Design Patterns in Golang: The Good, the Bad and the Ugly

Recently I started a series of articles about Gang of Four Design Patterns and their adoption in Golang. They made a lot of noise in the community. I read a lot of contradictionary opionions whether should be used or not. I am publishing those articles as show case how the common design patterns can be adopted and implemented in Golang. I don’t encourage or promote their usage. Every developer has own style of programming, architecture desing and problem solving solutions.

Well, I don’t have a strong opionion about that. However, I have my own angle of view about this topic. I have never been a strong believer that they should be used intensively in any project. For me they have always been a language for communication among development teams. Yes, they solve particular problems. But I don’t think we should use them, because they exist and ar good practice.

Particular pattern should be used only in concrete case, when we gain benefit of that. I don’t encourage applying it by the book.

The Design Patterns have never been something encourage by the Golang community. They are not idiomatic for the language. Everybody knows that the language itself is very opioninated and idiomatic. There are no so many ways to achieve particular task or solve particular problem.

But let’s explore. Are they used in the existing Golang packages? I will give you a few examples how they are used in Golang libraries:

Singleton Design Pattern

The net/http package has http.DefaultClient and http.DefaultServeMux objects that are alive during the application lifecycle. The DefaultClient is used by Get, Head and Post functions to send request to http server.

Those variables contains a single instances that can be used accros the application. The implementation does not follow the same as most of the mainstream language. It’s still Golang idiomatic.

Factory Design Pattern

Did you used PostrgreSQL library like that?

import (
	_ ""

func main() {
	db, err := sql.Open("postgres", "user=pqgotest dbname=pqgotest sslmode=verify-full")
	if err != nil {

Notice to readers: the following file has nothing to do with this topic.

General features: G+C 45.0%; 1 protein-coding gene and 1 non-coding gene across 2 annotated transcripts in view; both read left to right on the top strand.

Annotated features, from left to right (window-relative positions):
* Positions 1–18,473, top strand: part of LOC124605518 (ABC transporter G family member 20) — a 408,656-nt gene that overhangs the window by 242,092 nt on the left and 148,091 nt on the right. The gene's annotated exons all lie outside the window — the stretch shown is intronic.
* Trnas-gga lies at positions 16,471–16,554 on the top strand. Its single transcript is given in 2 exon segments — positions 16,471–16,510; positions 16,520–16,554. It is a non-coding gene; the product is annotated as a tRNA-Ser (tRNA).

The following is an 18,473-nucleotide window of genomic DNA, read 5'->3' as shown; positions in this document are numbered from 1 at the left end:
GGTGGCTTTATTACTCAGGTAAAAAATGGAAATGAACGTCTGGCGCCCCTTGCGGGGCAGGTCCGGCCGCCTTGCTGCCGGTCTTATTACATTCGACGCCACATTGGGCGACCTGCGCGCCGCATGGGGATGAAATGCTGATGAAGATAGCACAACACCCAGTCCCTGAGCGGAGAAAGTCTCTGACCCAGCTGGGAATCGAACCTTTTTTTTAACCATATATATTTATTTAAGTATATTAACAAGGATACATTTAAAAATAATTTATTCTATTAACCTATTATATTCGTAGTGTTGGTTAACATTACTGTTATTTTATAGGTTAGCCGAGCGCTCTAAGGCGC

age := 21
	rows, err := db.Query("SELECT name FROM users WHERE age = $1", age)

Well in order to connect to PostgreSQL server the sql package instaciate the registered driver via Factory Design Pattern. The driver is registered by this function.

The Factory function is db.Open.

Iterator Design Pattern

Golang has a token package that defines constants representing the lexical tokens of the Go programming language and basic operations on tokens (printing, predicates).

The package has a token.FileSet struct that represents a set of source files. The struct implements The Interator Design Pattern.

func printStats(d time.Duration) {
 	fileCount := 0
 	lineCount := 0
 	fset.Iterate(func(f *token.File) bool {
 		lineCount += f.LineCount()
 		return true
 		"%s (%d files, %d lines, %d lines/s)\n",
 		d, fileCount, lineCount, int64(float64(lineCount)/d.Seconds()),

It has an Iterate function that calls a function for the files in the file set in the order they were added until it returns false.

Builder or Strategy Design Pattern

The Golang has an image package that can generate and manipulate different formats of images. The package exposes interfaces image.Image and subpackage draw that has draw.Drawer interface.

These interfaces allow composition of different shapes and draw strategies:

// Example from:
type circle struct {
    p image.Point
    r int

func (c *circle) ColorModel() color.Model {
    return color.AlphaModel

func (c *circle) Bounds() image.Rectangle {
    return image.Rect(c.p.X-c.r, c.p.Y-c.r, c.p.X+c.r, c.p.Y+c.r)

func (c *circle) At(x, y int) color.Color {
    xx, yy, rr := float64(x-c.p.X)+0.5, float64(y-c.p.Y)+0.5, float64(c.r)
    if xx*xx+yy*yy < rr*rr {
        return color.Alpha{255}
    return color.Alpha{0}

draw.DrawMask(dst, dst.Bounds(), src, image.ZP, &circle{p, r}, image.ZP, draw.Over)

For me it looks more like Builder Design Pattern or Strategy Design Pattern.

You can read more about it in this Golang blog post.

PS. Please share your finding regarding any other examples of GoF Desing Pattern usage. I will be glad to publish them as well.


The Desing Patterns do exist in Golang. Their implementation does not align with the one that we have used to see in the mainstream languages like C#, JAVA and etc.

But what should we consider as idiomatic for Golang?

As my colleague George said:

After all we (as users) define the idioms in the language.

It’s true, isn’t it?

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